‘Pamela: A Love Story’ makes an attempt at a documentary

Written By Rachel Ross, Co-Features/A&E Editor

When “Pam and Tommy,” a narrative show about the theft and mass production of Pamela Anderson and Tommy Lee’s sex tape premiered on Hulu last year, I tried to watch it. I only made it about two episodes in before deciding it wasn’t for me.

Beyond just not liking it, I thought it was questionable that they made it without the couple’s consent; that made the show feel like a bit of an oxymoron, attempting to highlight the uncontrollable nature of what happened and the stress and anxiety caused as a result, by creating another uncontrollable situation where Anderson and Lee had no say. At that point, that’s not informing people or giving the victim a voice, it’s just exploiting them all over again.

So when I heard Pamela Anderson was making a documentary telling her story in her own words, I was interested in checking it out. And I’m glad I did, because Netflix’s “Pamela: A Love Story” is not only a classy, respectable response to “Pam and Tommy,” but stands entirely on its own as a solid documentary about Anderson’s life and rise to fame.

The documentary sees Anderson recounting and reflecting on her life experiences from childhood to the present day. I appreciate that there was a good blend between the history lesson side and the retrospective reflection side; it felt like not only did Anderson want to get the facts out straight, but also reflect on them and how they’ve affected her.

There was heavy utilization of old tapes and diary entries, which both felt like effective touches to illustrate a given time period in Anderson’s life, especially the mindset she was in during it. I especially appreciated the diary entries; they conveyed the best sense of Anderson’s thoughts and feelings about the things going on around her throughout her life.

Interviews with Anderson and her children provided the reflection side of things. Anderson reviews her life experiences with earnest and a playful, raw nature; she isn’t afraid to poke fun at herself and some of the more extraordinary elements of her life, such as her numerous divorces and her status as a sex symbol of the 90s, while also providing thoughtful commentary on how various hardships affected her.

Brandon and Dylan Lee, her children, reflected not only on the effects they’d seen of various experiences on their mother, but also explored how some of those experiences affected them and their lives. However, these comments were pretty few and far between; they obviously wanted to address it without stirring too much controversy or bad press.

I noticed this once or twice during the documentary; it was clear there were certain things Anderson felt as though she needed to address, but she did so very briefly, touching on her angle before quickly moving to something else. This was most apparent during a very short segment addressing her relationship with Julian Assange, the founder of WikiLeaks, who was incarcerated in 2010 for publishing classified government documents. Anderson briefly addressed her efforts to fight for Assange, before moving on to a different topic. It felt very oddly placed; it definitely stood out to me as being sort of an odd inclusion, almost like she was trying to get ahead of something before people questioned her about it.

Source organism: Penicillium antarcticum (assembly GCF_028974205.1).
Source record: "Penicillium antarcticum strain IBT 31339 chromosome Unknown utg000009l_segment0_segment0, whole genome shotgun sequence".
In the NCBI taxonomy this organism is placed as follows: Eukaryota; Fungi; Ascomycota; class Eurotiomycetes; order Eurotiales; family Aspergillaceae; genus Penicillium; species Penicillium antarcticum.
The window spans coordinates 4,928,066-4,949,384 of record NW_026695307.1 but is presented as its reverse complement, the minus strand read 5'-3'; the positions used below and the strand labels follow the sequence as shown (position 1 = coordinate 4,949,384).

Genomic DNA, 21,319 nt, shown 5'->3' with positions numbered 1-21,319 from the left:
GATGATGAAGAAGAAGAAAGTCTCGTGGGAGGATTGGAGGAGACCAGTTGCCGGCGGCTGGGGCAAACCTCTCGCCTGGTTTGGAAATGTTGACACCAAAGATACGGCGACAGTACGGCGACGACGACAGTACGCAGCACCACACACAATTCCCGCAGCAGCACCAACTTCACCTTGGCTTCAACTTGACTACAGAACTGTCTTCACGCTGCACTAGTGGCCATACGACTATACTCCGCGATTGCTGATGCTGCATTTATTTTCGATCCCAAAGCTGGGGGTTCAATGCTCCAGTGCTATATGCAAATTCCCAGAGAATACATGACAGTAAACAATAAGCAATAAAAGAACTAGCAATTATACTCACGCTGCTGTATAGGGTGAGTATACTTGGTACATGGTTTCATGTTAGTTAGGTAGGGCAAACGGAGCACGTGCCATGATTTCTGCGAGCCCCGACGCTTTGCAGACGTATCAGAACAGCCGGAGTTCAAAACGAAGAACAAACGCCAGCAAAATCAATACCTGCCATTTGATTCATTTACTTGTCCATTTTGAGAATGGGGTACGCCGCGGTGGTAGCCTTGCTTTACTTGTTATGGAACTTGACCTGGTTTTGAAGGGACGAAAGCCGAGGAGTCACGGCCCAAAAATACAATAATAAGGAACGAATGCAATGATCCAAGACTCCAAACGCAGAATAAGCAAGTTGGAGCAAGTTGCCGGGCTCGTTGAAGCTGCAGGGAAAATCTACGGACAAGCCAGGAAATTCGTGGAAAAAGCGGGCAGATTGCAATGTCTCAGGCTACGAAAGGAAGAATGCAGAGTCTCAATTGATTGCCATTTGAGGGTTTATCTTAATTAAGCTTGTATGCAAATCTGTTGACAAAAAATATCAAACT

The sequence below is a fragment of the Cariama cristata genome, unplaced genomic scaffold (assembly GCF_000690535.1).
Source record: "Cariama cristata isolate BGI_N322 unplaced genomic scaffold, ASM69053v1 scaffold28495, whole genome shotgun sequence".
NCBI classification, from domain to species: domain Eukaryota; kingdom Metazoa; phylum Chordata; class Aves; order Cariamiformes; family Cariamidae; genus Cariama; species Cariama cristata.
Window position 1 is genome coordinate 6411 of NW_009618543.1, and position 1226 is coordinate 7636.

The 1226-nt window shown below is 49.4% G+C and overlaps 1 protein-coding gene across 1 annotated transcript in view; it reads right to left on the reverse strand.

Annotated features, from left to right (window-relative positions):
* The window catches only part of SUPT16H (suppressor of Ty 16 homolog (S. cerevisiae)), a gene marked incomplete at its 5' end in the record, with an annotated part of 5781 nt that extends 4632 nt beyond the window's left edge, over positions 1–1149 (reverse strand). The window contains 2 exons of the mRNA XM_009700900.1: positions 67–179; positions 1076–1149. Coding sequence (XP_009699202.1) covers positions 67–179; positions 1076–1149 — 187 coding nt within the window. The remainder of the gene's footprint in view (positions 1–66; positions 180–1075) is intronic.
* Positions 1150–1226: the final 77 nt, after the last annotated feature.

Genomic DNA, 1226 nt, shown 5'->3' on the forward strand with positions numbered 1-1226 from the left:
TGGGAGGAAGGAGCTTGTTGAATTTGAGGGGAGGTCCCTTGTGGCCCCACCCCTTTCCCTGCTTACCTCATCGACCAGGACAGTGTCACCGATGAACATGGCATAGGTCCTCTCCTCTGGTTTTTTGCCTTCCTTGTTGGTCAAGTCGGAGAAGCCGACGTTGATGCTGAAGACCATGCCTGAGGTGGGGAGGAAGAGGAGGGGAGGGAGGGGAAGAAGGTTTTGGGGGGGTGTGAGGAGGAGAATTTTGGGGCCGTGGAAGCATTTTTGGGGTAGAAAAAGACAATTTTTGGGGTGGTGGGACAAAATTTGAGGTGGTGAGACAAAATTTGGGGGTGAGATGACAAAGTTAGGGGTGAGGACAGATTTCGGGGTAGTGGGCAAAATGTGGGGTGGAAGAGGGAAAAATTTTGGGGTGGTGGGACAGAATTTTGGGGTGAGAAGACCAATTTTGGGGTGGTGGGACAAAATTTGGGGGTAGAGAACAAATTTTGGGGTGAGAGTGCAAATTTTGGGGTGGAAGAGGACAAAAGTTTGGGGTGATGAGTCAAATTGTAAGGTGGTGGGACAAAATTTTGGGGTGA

I pretty much just chalk this and other instances like it throughout the documentary up to being natural bias; it’s inevitable with something like this. The whole point is for Anderson to deliver her side of her story; there’s no question there’s going to be bias in that. In this particular instance, it just felt a bit more disingenuous or narrow than the majority of the documentary.

For the most part, I commend the documentary, and Anderson in turn, for what it attempts to do. While she might make a disagreeable comment or two about “Pam and Tommy” and her thoughts on it’s creation, for the most part, she responds to it by focusing on taking control of her story and the way it’s told. It didn’t feel overwhelming “woe is me” like it very easily could have; Anderson presents instances where she was treated unfairly or objectified throughout her career, but also examines her faults and takes accountability for things like poor money management or the effects of certain decisions on her children. This adds to the documentary’s credibility; in a genre where controversy over omission of facts and details is commonplace, elements like these that help in establishing its trustworthiness. However, as mentioned above in regards to the Julian Assange segment, that’s not to say “Pamela” always succeeds in rising to the challenge, just that it seems to be making somewhat of a conscious effort to.

It’s not all about what other people did to her, but also what she did to herself. Of course she has every right to talk about what people have done to her or how they’ve treated her; some really awful and unfair things have happened to her throughout her life, and I commend her greatly for having the courage to talk about them and how they’ve affected her. But I commend her even further for examining herself and some of her shortcomings in addition to that.

All in all, documentaries of this style are never going to be perfect; if a person of interest makes it themself, it’s at high risk of being biased, and if someone else makes something about them, it’s at risk of misinterpreting their story. That being said, I feel as though “Pamela: A Love Story” is a decent and admirable entry into the genre. I would definitely recommend this first and foremost for anyone interested in learning more about her or her relationship with Tommy Lee over anything else.